We have all heard how meditation can be a useful way to calm the mind, reduce stress and gain energy, and yet the thought of trying may seem somehow daunting. The image of the yogi sitting peacefully for hours may just seem too far from our reality to consider meditation as a viable method to de-stress and centre oneself. Yet the fact of the matter is that probably every single one of us has at one time or another been in a meditative state when we are doing something that completely occupies us, whether it is painting, rock climbing, playing a musical instrument, or something else that completely captivates our attention. We are so focused on what we are doing that the rest of the world around us fades from existence, time gets away from us, and we are just enjoying the present moment. This controlled focus can be considered meditation.
Meditation is about focusing on the now. It brings about calm and peace because once we stop dwelling on our past or considering the future, there is nothing left to be anxious about. Suddenly joy can spring up as the confines of time passing drop away. Most of us have probably met people that are very present. It is as if they have roots anchoring them to the earth, and when they are with you, you have the sense that there is nowhere they would rather be, yet at the same time they stay completely true to themselves. They are very dedicated to their professions, as what they do is in line with who they are. I find these people to be very inspiring.
With practice, meditation can help us develop that ability to be grounded in the moment – to live in the now, and it can help us to learn who we really are without being confused by the expectations of others. We begin to hear our inner being and what is really important to us. Once we have found our authenticity, it becomes easier to make the decisions that are in line with who we are and what we believe in. In the long term this can do a lot to reduce stress and improve our health.
Even in the short term, meditation is useful for calming the mind and reducing stress. Just by focusing on the present moment, life stuff will fall away at least temporarily. For those of you that feel intimidated by the idea of meditation and think you are unable to focus on anything for very long, I suggest you try the One-Breath Meditation. As the name implies, your necessary commitment is only one breath long. Then after that breath, you can recommit if you so choose. The reason using the breath is so helpful is that it is ever present, and ongoing. By focusing on the breath you are instantly brought back to the now of feeling the breath enter your lungs, and the breath flowing out your nostrils. So, sit tall and comfortably on your sit bones, close your eyes gently, and observe your inhale. Note the minute pause before you feel the air coming out of your body. Were you able to concentrate on that one breath without your mind wandering? Good. You succeeded in meditating for one full breath. Now if you wish, you can add another breath and see if you can concentrate for two breaths. Ultimately, that is all there is to it. As you add breaths, you may notice your mind wandering, so without judgment, just redirect your attention back to your breath. Initially, thoughts and feelings are inevitable as you lengthen your meditation time, and that is okay. Observe those thoughts and feelings as if you were watching a movie, without analyzing or judging them, and then bring your awareness back to your breath. As you practice this over weeks, months and years, you will be able to focus exclusively on the breath for longer periods of time, and the many thoughts that flit through your mind will slow as you give them no attention. You simply are. Your meditation time will become the time to connect to your true self.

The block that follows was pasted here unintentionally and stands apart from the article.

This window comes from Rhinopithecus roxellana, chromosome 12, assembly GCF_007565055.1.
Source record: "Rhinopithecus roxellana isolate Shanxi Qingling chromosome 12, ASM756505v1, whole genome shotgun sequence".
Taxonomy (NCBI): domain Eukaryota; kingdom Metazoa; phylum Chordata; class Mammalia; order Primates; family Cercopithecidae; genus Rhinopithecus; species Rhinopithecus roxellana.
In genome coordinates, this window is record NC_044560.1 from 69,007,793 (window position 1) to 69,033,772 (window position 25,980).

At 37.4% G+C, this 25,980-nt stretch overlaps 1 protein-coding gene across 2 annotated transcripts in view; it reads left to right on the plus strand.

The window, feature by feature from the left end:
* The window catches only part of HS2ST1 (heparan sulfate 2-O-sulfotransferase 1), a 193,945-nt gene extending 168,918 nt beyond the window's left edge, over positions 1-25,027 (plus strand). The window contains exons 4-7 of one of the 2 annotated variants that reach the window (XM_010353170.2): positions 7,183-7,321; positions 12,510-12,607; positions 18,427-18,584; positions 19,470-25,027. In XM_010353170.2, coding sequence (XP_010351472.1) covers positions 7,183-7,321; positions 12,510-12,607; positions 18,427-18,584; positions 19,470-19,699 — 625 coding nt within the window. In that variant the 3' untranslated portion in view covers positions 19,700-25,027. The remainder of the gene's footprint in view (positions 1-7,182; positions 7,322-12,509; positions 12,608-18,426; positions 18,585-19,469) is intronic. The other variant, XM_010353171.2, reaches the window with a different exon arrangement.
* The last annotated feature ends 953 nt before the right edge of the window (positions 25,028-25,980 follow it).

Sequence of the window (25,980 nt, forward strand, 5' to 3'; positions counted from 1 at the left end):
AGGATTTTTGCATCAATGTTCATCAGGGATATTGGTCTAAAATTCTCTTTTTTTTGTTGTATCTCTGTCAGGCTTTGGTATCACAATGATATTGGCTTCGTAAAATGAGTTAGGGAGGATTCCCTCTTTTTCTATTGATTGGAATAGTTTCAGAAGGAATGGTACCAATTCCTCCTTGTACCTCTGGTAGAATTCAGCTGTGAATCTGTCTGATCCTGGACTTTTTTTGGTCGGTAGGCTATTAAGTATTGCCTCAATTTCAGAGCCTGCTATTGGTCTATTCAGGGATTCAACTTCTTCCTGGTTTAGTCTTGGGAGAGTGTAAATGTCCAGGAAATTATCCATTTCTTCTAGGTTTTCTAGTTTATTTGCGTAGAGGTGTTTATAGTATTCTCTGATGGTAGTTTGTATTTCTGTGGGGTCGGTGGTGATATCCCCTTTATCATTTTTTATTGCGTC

The One-Breath Meditation can also be useful if you find yourself suddenly stressing about something. Someone just cut you off in traffic and you can feel your blood pressure rising. So calm yourself down by focusing on your breath instead of the other driver for a cycle or two, and notice how much better you feel. This meditation technique can be your instant calm that you can pull out of your back pocket when you need it.
Meditation Corner by Yvonne Jaques
Chek, Paul; Oliver, Clifford, Remsen, Julie; Optimum Health and Fitness Through Practical Nutrition and Lifestyle Coaching Chek Institute, San Diego, CA, 2002.